Tag Archives: Winston Churchill

The Budget Season: The Governor and the Legislature Work to Craft a Budget Before the April 1 Deadline (with lots of horse-trading)

Laws are like sausages. It is better not to see them being made, Otto Von Bismarck

The first week in January the 213 members of the New York State legislature trekked to Albany for the beginning of the new term: 213 angry members.  Angry because they have not received a raise since 1999 – eighteen years without a raise. While the legislature is a full time job there are no prohibitions on outside employment. Many members are full time others have law or real estate practices; the salary is $78.500 plus per diems for each day in session and additional salary for committee chairmanships. The governor argued for strict limits on outside income and strict ethics reforms, the Republicans opposed income limits and both houses had doubts about the proposed ethics rules. At the last moment the governor walked away from the talks: no raises for the next two years.

Early in the morning on April 1, very early, as the sun rises in the east the legislature will complete passing the budget bills. Under the arcane budget rules the budget bills can contain policies that have nothing to do with the budget. Welcome to what was once called Baghdad on the Hudson were everyone was for sale!

Over the next three weeks legislators time in Albany will increase, lobbyists will huddle with legislators, citizens will descend on Albany to advocate for their causes. Receptions will be held, e-mailboxes will overflow every day with constituent appeals, fax machines will hum all day.

Hanging over the entire process, the elephant in the room is actually down I-95 in DC. How will federal legislation impact the Affordable Care Act (“repeal and replace” for New York State residents)? How will legislation impact Medicaid? New York State may be faced with drastic cuts to healthcare services and/or having to find billions of dollars. The decisions in Washington are months away and the legislature may have to return to Albany later in the year.

With hovering storm cloud the state will hammer out a budget:

A major education issue:

Will the budget fully restore the dollars required to fulfill the CFE lawsuit?

The Alliance for Quality Education (AQE) in two detailed policy papers, “Too Many Children Still Waiting: Making Quality Early Learning a Top Priority in the 2017 Budget ” and  “Alternative Facts and Historical Fiction: Fact Checking Governor Cuomo on School Aid” explain the funding issues in detail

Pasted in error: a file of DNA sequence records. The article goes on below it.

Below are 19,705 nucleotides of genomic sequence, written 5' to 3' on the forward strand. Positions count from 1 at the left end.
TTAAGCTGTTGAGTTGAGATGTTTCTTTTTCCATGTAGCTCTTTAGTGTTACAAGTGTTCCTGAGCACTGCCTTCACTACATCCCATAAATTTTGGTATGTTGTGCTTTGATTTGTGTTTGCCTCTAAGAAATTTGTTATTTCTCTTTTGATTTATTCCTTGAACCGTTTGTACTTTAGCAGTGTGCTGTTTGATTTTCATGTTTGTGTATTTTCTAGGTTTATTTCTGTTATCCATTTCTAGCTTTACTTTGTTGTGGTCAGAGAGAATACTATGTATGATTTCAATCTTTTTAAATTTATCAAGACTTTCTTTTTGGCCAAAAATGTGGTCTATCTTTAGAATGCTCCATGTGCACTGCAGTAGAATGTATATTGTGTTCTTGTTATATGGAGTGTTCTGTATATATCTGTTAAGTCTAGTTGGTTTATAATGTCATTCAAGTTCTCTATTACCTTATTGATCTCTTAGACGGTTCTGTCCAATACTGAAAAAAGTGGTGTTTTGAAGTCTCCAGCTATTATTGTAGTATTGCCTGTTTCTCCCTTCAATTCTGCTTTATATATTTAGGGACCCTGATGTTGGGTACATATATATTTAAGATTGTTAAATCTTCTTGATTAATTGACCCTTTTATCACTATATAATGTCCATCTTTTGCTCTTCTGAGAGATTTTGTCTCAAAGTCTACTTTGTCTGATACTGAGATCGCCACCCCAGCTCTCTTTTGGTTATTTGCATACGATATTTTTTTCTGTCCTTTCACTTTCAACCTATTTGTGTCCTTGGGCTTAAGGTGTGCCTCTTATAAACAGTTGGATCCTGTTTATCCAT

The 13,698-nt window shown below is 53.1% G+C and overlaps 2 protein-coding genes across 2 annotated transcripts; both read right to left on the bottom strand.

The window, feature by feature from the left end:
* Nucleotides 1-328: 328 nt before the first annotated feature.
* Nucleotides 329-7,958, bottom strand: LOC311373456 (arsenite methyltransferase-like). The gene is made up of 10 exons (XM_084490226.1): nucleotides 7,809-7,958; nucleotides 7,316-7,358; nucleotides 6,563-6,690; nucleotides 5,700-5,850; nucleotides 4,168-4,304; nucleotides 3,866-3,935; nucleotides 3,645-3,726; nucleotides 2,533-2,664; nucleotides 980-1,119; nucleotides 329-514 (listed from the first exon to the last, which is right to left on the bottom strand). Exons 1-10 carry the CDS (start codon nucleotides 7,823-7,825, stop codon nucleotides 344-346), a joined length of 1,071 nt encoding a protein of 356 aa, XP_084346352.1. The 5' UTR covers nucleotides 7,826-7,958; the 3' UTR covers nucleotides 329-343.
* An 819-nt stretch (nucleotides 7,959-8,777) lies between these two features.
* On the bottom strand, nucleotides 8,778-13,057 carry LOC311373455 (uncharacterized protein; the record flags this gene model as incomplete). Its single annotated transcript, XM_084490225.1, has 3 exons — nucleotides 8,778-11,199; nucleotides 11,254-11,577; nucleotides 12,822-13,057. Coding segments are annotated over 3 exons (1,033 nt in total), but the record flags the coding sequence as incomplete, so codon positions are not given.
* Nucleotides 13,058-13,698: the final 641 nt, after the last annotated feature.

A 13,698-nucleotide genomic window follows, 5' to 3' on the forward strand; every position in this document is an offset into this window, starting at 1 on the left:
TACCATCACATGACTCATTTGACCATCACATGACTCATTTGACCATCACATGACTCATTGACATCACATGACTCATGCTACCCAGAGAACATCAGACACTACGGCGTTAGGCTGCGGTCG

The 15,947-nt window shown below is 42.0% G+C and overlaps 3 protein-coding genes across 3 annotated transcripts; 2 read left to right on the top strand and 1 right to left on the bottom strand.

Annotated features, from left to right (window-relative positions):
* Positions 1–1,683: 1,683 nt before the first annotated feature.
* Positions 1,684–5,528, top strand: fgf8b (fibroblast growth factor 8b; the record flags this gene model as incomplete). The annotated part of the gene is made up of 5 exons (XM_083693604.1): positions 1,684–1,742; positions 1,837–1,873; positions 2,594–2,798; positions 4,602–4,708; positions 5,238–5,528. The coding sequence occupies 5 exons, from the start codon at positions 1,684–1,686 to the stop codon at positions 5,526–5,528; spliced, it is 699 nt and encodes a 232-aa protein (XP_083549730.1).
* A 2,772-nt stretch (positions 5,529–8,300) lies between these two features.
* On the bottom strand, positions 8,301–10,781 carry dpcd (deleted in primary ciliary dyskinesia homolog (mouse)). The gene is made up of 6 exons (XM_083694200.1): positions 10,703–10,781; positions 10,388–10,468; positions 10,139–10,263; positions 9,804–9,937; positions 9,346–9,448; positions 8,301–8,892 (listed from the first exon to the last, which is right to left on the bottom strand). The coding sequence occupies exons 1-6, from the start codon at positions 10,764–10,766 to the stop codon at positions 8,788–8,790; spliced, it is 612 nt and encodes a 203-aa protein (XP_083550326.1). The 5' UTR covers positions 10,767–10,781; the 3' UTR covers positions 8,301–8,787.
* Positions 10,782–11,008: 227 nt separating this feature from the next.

The Assembly, primarily representing urban areas fully supports the reports referenced above. The Senate, primarily representing suburban and rural areas wants to assure that the areas they represent will retain current funding levels and additional future funding. About two/thirds of education dollars are generated by property taxes, with increases limited to 2% or the inflation rate, whichever is lower. High income districts, high property values equals more dollars for schools, lower income, lower property values, less money for schools. The state formula attempts to equalize funding; however, New York State leads the nation in the disparity of school funding within the state despite the state distributed share.

In budget negotiations everything is linked, in the dim recesses of the Capital agreements will be made, Carl Heastie, John Flanagan and Andrew Cuomo, actually their surrogates, will patch together the agreement,

Folks will be appalled, deals made behind closed doors, they will call for transparency, for sunlight, in my view failing to understand that governments, from 5th BC century Athenian democracy to Albany in 2017 is made up of governments that reflect the governed. When compromise is not possible, when rigid ideology rules, as we find in Washington, the result is gridlock, the absence of legislation; in Albany, in spite progressive democrats and tea party republicans, compromises are achieved.

James Madison, in Federalist Paper # 51 reminds us,

 Ambition must be made to counteract ambition. The interest of the man must be connected with the constitutional rights of the place. It may be a reflection on human nature, that such devices should be necessary to control the abuses of government. But what is government itself, but the greatest of all reflections on human nature? If men were angels, no government would be necessary. If angels were to govern men, neither external nor internal controls on government would be necessary. In framing a government which is to be administered by men over men, the great difficulty lies in this: you must first enable the government to control the governed; and in the next place oblige it to control itself. A dependence on the people is, no doubt, the primary control on the government; but experience has taught mankind the necessity of auxiliary precautions.

Some in both houses, angry over the failure of the governor to support a salary increases are threatening not to have a timely budget, probably a baseless threat.

Another education issue:

Will the governor support, oppose or ignore bills to create charter school transparency? (Read bill here)

In 2014 the state teacher union made no endorsement for governor and a number of locals endorsed Cuomo’s opponent in the democratic primary. In the next budget cycle the governor was kind to charter schools, increased the probationary period for teachers and verbally assaulted teachers and their union, The union (NYSUT) responded with TV commercials, the governor’s favorability rating slumped.  In December, 2015, after months of quiet diplomacy a Cuomo-appointed task force report included a moratorium on the use of test scores to assess teachers. (Read the report with the twenty recommendations here)